Coronavirus Briefing: Masks for All

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An informed guide to the global outbreak, with the latest developments and expert advice about prevention and treatment
By Lara TakenagaRemy Tumin and Jonathan Wolfe
  • The virus has now sickened more than a million people worldwide. Four billion people — roughly half of humanity — has been told to stay at home.
  • The C.D.C. recommended all Americans wear cloth masks in public.
  • New York has recorded more than 100,000 cases and nearly 3,000 deaths. State officials are pleading for more ventilators and health care workers.

C.D.C. says: Cover your face

The Centers for Disease Control and Prevention advised all Americans — even people who appear to be healthy — to cover their face with a mask or a scarf when they leave home to help slow the spread of the coronavirus in the United States.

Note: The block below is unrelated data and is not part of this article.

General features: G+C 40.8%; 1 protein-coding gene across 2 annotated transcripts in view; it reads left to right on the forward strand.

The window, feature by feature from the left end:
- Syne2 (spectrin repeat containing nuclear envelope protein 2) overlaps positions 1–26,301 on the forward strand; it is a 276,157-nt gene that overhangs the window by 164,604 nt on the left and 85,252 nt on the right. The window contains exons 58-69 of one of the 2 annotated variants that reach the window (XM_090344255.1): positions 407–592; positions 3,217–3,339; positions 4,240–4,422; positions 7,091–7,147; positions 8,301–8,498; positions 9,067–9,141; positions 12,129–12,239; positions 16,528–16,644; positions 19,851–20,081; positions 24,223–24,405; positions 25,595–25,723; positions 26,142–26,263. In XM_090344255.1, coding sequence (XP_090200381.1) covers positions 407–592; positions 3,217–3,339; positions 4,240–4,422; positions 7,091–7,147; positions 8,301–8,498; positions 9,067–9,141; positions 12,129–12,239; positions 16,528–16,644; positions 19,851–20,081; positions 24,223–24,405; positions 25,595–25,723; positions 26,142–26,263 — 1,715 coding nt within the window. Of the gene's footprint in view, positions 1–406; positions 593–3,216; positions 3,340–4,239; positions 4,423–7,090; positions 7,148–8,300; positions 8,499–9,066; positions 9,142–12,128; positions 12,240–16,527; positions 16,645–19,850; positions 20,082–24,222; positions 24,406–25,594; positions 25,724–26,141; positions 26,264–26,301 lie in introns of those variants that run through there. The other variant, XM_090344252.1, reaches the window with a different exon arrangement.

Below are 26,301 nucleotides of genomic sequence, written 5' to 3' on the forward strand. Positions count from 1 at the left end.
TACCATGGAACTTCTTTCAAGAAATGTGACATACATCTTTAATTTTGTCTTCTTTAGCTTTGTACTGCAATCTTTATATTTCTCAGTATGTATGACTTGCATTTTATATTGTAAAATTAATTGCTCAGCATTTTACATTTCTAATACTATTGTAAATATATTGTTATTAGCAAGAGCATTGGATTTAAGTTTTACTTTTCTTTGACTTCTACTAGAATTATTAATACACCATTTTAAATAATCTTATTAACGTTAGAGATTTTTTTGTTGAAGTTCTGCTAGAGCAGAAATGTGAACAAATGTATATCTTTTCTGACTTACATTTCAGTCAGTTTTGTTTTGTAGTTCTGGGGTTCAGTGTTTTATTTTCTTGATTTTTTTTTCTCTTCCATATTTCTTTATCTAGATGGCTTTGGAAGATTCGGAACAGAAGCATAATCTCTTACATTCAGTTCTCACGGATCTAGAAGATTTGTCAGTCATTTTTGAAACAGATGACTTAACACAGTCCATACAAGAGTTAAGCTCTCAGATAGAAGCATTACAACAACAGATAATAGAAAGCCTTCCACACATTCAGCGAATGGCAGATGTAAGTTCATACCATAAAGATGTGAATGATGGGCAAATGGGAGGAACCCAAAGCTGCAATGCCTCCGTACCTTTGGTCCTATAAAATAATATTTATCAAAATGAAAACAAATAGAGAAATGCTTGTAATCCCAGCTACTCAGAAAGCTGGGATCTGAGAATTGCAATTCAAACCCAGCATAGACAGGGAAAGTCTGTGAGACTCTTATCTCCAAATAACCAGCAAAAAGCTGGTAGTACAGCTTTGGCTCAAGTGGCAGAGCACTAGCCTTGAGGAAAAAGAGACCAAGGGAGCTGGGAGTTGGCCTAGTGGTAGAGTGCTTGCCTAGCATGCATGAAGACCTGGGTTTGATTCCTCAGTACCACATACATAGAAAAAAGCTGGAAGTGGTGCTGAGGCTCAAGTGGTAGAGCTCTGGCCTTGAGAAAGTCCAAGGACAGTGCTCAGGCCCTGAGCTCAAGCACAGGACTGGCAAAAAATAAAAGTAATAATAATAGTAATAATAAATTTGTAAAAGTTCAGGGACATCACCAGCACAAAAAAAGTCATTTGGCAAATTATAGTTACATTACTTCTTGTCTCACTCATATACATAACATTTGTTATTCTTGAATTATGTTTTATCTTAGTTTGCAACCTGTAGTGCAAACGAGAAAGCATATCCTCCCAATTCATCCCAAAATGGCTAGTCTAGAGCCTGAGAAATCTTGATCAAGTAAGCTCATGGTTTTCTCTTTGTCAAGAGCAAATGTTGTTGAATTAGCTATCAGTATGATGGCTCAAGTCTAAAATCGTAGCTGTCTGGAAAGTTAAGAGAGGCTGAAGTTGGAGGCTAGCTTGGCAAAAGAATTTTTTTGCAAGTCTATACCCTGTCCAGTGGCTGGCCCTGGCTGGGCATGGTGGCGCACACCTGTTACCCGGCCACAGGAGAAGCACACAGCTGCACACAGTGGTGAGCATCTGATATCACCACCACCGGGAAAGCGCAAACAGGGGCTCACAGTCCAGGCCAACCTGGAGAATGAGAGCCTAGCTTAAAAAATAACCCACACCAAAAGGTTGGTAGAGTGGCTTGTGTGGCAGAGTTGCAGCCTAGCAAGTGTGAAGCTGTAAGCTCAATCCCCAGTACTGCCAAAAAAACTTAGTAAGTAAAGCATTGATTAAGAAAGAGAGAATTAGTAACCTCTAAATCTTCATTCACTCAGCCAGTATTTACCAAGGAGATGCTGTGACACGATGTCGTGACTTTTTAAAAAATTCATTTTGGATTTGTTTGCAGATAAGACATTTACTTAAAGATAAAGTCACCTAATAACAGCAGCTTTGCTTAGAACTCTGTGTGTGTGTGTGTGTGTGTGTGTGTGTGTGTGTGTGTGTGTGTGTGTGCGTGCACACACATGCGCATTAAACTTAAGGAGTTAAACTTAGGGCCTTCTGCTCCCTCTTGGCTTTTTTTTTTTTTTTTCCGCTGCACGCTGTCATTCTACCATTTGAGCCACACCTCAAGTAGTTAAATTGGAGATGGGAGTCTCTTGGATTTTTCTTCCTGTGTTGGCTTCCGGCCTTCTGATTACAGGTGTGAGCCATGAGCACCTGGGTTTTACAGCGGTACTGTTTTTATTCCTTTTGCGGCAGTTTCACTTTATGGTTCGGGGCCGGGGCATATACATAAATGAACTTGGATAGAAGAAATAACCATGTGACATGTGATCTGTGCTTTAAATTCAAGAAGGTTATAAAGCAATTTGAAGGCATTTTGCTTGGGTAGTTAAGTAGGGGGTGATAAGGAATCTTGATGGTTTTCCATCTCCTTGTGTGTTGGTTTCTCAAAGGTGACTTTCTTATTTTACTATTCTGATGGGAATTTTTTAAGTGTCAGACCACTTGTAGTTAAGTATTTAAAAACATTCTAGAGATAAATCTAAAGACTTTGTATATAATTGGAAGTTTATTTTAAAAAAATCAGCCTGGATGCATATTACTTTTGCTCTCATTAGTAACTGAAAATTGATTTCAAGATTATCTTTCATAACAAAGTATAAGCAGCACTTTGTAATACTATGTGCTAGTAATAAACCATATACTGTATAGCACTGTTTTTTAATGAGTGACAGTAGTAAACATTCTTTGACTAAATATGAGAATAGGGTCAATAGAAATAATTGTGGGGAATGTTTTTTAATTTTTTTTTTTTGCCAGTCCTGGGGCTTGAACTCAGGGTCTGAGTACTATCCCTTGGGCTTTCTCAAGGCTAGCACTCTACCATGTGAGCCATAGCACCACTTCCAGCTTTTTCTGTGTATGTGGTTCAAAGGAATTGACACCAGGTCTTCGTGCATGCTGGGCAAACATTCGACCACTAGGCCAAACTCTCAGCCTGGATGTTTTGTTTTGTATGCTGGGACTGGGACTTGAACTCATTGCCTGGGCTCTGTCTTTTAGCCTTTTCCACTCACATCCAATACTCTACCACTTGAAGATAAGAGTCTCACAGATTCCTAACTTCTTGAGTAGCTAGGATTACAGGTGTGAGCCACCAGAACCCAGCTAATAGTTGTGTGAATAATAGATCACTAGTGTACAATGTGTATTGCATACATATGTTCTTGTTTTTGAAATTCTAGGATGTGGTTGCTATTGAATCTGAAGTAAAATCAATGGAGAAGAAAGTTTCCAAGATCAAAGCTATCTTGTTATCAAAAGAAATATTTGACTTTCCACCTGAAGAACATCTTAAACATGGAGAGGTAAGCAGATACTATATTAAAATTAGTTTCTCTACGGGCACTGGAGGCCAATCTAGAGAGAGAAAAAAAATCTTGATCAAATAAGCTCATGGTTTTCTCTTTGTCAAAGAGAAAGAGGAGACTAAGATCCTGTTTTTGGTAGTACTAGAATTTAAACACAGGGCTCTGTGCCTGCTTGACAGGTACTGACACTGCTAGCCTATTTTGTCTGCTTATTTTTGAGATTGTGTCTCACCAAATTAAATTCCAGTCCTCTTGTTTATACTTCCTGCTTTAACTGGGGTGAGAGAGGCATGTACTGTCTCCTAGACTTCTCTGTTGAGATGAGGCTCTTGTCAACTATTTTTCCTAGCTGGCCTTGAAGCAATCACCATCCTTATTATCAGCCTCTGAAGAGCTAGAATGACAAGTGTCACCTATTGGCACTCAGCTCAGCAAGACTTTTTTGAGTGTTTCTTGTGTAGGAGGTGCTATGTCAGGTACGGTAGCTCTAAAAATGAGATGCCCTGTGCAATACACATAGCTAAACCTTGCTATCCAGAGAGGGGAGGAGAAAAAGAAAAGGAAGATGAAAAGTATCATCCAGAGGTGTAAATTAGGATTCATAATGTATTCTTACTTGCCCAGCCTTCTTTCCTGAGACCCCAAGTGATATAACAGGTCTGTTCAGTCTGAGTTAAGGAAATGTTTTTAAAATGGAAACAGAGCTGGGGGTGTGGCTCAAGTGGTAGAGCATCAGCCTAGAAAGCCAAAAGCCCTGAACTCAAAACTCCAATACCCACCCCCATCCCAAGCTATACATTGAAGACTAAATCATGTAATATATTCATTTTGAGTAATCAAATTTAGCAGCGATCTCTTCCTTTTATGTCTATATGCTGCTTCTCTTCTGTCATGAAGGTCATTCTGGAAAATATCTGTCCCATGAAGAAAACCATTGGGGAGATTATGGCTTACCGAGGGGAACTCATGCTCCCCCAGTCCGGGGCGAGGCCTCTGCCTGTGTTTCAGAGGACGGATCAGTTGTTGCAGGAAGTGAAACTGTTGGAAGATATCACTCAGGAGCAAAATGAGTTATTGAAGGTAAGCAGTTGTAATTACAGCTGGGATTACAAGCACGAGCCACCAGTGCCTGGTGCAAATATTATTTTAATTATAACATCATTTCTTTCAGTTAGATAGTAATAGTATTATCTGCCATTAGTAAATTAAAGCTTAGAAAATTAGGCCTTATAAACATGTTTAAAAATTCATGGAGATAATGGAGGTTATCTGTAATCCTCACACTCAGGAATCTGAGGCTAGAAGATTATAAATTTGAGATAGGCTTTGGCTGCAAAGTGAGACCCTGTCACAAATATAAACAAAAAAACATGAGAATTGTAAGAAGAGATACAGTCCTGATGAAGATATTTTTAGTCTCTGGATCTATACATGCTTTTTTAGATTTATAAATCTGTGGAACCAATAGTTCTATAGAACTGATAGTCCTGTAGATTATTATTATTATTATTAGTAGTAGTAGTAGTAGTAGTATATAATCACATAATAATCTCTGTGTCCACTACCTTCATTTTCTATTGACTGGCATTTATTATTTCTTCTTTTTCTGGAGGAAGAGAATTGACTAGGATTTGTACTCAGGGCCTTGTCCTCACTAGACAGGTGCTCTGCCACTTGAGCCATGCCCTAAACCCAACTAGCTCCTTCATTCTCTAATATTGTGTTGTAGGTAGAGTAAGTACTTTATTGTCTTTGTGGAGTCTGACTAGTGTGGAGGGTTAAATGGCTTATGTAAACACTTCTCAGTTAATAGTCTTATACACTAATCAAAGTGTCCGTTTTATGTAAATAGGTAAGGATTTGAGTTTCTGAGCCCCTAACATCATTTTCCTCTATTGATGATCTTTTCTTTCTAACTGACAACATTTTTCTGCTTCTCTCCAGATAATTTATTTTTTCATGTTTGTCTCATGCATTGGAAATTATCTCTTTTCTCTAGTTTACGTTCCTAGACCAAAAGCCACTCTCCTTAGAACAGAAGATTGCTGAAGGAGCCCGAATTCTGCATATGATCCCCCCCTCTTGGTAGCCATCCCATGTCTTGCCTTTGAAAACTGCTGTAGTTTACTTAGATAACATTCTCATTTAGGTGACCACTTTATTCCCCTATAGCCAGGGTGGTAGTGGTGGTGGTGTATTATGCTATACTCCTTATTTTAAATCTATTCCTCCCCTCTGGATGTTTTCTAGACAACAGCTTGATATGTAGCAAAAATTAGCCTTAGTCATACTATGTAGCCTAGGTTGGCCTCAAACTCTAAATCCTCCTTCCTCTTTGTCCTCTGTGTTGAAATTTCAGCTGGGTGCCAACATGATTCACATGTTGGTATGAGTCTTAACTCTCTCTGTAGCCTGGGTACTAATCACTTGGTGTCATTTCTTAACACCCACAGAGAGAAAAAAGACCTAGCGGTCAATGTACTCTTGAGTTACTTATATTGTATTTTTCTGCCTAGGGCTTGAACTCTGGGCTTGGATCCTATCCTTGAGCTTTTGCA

But President Trump, speaking at an afternoon news conference, stressed that the recommendation was voluntary and said he was “choosing not to do it.”
So far, the increased demand for masks far outstrips the supply. That has left desperate people, and hospitals, navigating a marketplace rife with profiteers and scammers.
U.S. states and hospitals, whose normal suppliers are overwhelmed, have been left to negotiate directly with Chinese suppliers, which make most of the world’s masks. To fill the void, middlemen have rushed in. N95 masks, usually 50 cents apiece, were offered to one hospital for nearly $5 each by a company in Massachusetts, which itself had bought them from a Chinese manufacturer for $4.75.
Hoarding has also affected the supply chain. This week, federal authorities seized a medical stockpile that included more than 320,000 masks from a man in Brooklyn.
To free up supply for American health care workers, Mr. Trump may stop 3M from exporting surgical masks and claim more of the ones it makes abroad for domestic use. 3M argued that such a move would be counterproductive, forcing other countries to follow suit and cut off exports.
Want to make your own mask? We have a step-by-step guide for sewing one with common household materials.
https://www.nytimes.com/news-event/
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